The elusive “Grand Bargain” became less grand Tuesday, without any new certainty of ever becoming a bargain.
White House officials briefed reporters about President Barack Obama’s plans to announce a revived push for a “grand bargain” with House Republicans. But the new bargain they proposed — and aggressively promoted — was not the same as the old bargain.
In an address on the economy in Chattanooga, Tenn., Obama will offer to launch an effort to overhaul the federal corporate tax system if Republicans agree to increased infrastructure spending, White House aides said Tuesday morning. This is a far cry from the outlines of a grand bargain Obama and Speaker of the House John Boehner flirted with nearly two years ago, which included individual tax reform and changes to entitlement programs designed to reduce the deficit. “Our main goal here as not to announce new details as much to make clear the president is putting forward a new kind of grand bargain for middle class jobs,” said Gene Sperling, the director of the National Economic Council.
The Obama proposal is essentially a combination of a corporate tax proposal from last year and the administration’s latest iteration of plans for infrastructure and manufacturing stimulus. Sperling said the White House sought to combine the two proposals together because they would be unlikely to pass separately.
The Obama plan would lower the corporate tax rate to no higher than 28% by eliminating loopholes — including those which incentivize companies to move jobs overseas — with a top rate for manufacturers of 25%. Republicans have proposed a flat rate at 25%. The Obama plan would use one-time revenue to fund infrastructure programs and manufacturing innovation institutes, while the Republican plan would use that revenue to lower future rates.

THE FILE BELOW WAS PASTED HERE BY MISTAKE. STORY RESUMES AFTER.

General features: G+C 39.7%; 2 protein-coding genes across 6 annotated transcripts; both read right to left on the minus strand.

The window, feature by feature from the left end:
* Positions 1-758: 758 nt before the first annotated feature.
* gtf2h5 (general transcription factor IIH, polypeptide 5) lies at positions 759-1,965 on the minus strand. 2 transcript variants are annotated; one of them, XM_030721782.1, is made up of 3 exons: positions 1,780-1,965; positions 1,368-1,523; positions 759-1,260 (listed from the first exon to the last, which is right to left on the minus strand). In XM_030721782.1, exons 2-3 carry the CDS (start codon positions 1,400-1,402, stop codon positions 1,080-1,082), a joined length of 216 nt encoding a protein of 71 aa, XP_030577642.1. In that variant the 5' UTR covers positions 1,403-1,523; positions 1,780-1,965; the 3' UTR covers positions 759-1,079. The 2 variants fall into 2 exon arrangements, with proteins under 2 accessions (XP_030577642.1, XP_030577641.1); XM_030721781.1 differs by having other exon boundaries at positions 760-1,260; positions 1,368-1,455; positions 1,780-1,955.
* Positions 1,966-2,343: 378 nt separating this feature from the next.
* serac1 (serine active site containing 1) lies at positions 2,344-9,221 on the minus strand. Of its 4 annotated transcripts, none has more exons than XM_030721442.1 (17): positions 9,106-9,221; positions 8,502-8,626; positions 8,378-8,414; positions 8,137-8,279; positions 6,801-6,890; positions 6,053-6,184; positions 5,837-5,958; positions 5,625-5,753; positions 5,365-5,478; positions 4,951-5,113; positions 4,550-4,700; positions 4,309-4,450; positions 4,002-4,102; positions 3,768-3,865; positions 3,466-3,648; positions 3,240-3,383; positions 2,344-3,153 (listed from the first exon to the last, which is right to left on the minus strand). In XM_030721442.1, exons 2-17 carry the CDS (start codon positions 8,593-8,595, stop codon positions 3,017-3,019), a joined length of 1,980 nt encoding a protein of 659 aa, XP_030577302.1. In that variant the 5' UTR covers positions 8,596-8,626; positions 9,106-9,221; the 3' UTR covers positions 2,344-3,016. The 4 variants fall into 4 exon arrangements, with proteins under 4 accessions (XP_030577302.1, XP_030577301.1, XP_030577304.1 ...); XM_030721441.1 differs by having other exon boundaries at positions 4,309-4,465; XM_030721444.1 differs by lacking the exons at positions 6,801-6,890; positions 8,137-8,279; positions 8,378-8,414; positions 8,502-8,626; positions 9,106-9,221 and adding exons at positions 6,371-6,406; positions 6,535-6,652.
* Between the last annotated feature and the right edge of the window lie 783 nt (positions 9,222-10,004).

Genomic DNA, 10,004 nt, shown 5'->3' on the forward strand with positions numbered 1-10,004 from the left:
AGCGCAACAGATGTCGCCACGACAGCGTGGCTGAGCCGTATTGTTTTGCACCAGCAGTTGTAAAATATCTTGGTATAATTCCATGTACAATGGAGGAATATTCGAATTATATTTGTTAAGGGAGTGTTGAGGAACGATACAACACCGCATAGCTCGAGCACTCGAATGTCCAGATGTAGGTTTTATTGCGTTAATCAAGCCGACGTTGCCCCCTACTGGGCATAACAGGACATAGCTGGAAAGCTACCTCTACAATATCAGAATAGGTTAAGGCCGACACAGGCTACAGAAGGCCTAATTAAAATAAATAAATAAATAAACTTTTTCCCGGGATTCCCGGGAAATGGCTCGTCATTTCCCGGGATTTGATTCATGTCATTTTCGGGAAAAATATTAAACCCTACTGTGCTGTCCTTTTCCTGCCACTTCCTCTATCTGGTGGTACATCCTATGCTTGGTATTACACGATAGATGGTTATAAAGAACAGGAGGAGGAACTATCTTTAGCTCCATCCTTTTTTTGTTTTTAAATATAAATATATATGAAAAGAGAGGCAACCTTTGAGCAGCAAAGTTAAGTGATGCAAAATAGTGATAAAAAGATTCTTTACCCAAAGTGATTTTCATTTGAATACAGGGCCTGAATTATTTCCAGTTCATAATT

But unlike the grand bargain of old which included entitlement cuts hated by Democrats, the new proffer doesn’t include any concession to Republicans, who are already lining up to oppose it. Boehner Spokesman Michael Steel rejected the offer outright. “The President has always supported corporate tax reform,” he said in a statement to reporters. “Republicans want to help families and small businesses, too. This proposal allows President Obama to support President Obama’s position on taxes and President Obama’s position on spending, while leaving small businesses and American families behind.”
A House Republican leadership aide added that the GOP has always demanded that corporate tax reform be coupled with reform to the individual system, while the White House maintains the split is a concession to Republicans since the reform for businesses won’t raise revenue in the long term.
Asked about the absence of a negotiating allowance to the GOP, a White House official rejected the notion that Republicans should be given anything. “The bargain isn’t supposed to be for the Republicans,” the official said. “It’s supposed to be a bargain for the middle class.”
Sperling and White House Communications Director Jennifer Palmieri told reporters that Obama’s original grand bargain proposal remains on the table, though both sides concede it has no future as long as Republicans maintain their opposition to any revenue-raising tax reform. That proposal would raise billions annually by eliminating loopholes from the individual tax code. “What the president is really saying today that just because we have not completed progress there and there has been holdup over the revenue on individual [tax cuts] does not mean we should put on pause all other efforts to create middle class jobs,” he said.
But even this pared down grand bargain is going nowhere. Coming a week into the president’s latest economic push, it is instead designed to put Republicans on the defensive with business leaders and the American people going into negotiations on the debt limit and budget this fall.
The White House fact sheet on their proposal is below: